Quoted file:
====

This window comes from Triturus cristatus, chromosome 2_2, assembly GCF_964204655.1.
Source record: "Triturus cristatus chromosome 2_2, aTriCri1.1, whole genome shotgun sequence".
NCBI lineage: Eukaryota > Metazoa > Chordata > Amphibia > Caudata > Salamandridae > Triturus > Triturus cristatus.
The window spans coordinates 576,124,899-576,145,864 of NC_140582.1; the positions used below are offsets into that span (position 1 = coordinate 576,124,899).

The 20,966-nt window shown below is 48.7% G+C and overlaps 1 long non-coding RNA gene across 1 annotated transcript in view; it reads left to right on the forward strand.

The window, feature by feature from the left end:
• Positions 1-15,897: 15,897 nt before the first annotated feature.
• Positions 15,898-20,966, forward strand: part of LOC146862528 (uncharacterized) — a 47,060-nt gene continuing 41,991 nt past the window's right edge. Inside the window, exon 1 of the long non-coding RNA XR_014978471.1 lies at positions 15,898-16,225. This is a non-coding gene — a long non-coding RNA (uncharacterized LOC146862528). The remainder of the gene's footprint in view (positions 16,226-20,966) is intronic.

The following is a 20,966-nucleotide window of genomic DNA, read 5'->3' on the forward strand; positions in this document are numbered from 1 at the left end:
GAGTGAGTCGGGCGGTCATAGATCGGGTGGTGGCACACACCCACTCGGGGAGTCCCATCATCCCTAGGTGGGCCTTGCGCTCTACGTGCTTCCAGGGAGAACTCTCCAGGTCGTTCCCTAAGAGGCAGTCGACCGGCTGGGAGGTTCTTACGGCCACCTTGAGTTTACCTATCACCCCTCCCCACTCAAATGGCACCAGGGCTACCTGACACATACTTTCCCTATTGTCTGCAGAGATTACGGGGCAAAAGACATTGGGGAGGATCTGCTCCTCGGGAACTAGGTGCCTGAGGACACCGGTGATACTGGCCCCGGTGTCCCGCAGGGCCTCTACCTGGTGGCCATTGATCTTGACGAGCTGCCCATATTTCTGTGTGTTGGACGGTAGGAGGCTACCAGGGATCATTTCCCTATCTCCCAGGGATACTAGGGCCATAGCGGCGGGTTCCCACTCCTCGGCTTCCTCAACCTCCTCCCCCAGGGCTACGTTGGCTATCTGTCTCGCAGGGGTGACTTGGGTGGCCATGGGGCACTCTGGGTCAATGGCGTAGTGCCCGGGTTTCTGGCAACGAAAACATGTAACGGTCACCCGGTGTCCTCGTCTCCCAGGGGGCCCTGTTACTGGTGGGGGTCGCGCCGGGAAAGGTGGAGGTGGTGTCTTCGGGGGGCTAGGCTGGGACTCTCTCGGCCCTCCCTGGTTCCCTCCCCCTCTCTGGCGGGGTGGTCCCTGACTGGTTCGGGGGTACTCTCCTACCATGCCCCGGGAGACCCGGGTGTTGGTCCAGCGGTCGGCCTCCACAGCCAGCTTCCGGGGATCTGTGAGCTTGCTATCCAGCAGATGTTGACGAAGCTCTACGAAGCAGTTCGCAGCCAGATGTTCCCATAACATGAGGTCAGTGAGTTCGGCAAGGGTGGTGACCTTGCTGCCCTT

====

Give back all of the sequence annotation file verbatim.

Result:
This window comes from Triturus cristatus, chromosome 2_2, assembly GCF_964204655.1.
Source record: "Triturus cristatus chromosome 2_2, aTriCri1.1, whole genome shotgun sequence".
NCBI lineage: Eukaryota > Metazoa > Chordata > Amphibia > Caudata > Salamandridae > Triturus > Triturus cristatus.
The window spans coordinates 576,124,899-576,145,864 of NC_140582.1; the positions used below are offsets into that span (position 1 = coordinate 576,124,899).

The 20,966-nt window shown below is 48.7% G+C and overlaps 1 long non-coding RNA gene across 1 annotated transcript in view; it reads left to right on the forward strand.

The window, feature by feature from the left end:
• Positions 1-15,897: 15,897 nt before the first annotated feature.
• Positions 15,898-20,966, forward strand: part of LOC146862528 (uncharacterized) — a 47,060-nt gene continuing 41,991 nt past the window's right edge. Inside the window, exon 1 of the long non-coding RNA XR_014978471.1 lies at positions 15,898-16,225. This is a non-coding gene — a long non-coding RNA (uncharacterized LOC146862528). The remainder of the gene's footprint in view (positions 16,226-20,966) is intronic.

The following is a 20,966-nucleotide window of genomic DNA, read 5'->3' on the forward strand; positions in this document are numbered from 1 at the left end:
GAGTGAGTCGGGCGGTCATAGATCGGGTGGTGGCACACACCCACTCGGGGAGTCCCATCATCCCTAGGTGGGCCTTGCGCTCTACGTGCTTCCAGGGAGAACTCTCCAGGTCGTTCCCTAAGAGGCAGTCGACCGGCTGGGAGGTTCTTACGGCCACCTTGAGTTTACCTATCACCCCTCCCCACTCAAATGGCACCAGGGCTACCTGACACATACTTTCCCTATTGTCTGCAGAGATTACGGGGCAAAAGACATTGGGGAGGATCTGCTCCTCGGGAACTAGGTGCCTGAGGACACCGGTGATACTGGCCCCGGTGTCCCGCAGGGCCTCTACCTGGTGGCCATTGATCTTGACGAGCTGCCCATATTTCTGTGTGTTGGACGGTAGGAGGCTACCAGGGATCATTTCCCTATCTCCCAGGGATACTAGGGCCATAGCGGCGGGTTCCCACTCCTCGGCTTCCTCAACCTCCTCCCCCAGGGCTACGTTGGCTATCTGTCTCGCAGGGGTGACTTGGGTGGCCATGGGGCACTCTGGGTCAATGGCGTAGTGCCCGGGTTTCTGGCAACGAAAACATGTAACGGTCACCCGGTGTCCTCGTCTCCCAGGGGGCCCTGTTACTGGTGGGGGTCGCGCCGGGAAAGGTGGAGGTGGTGTCTTCGGGGGGCTAGGCTGGGACTCTCTCGGCCCTCCCTGGTTCCCTCCCCCTCTCTGGCGGGGTGGTCCCTGACTGGTTCGGGGGTACTCTCCTACCATGCCCCGGGAGACCCGGGTGTTGGTCCAGCGGTCGGCCTCCACAGCCAGCTTCCGGGGATCTGTGAGCTTGCTATCCAGCAGATGTTGACGAAGCTCTACGAAGCAGTTCGCAGCCAGATGTTCCCATAACATGAGGTCAGTGAGTTCGGCAAGGGTGGTGACCTTGCTGCCCTT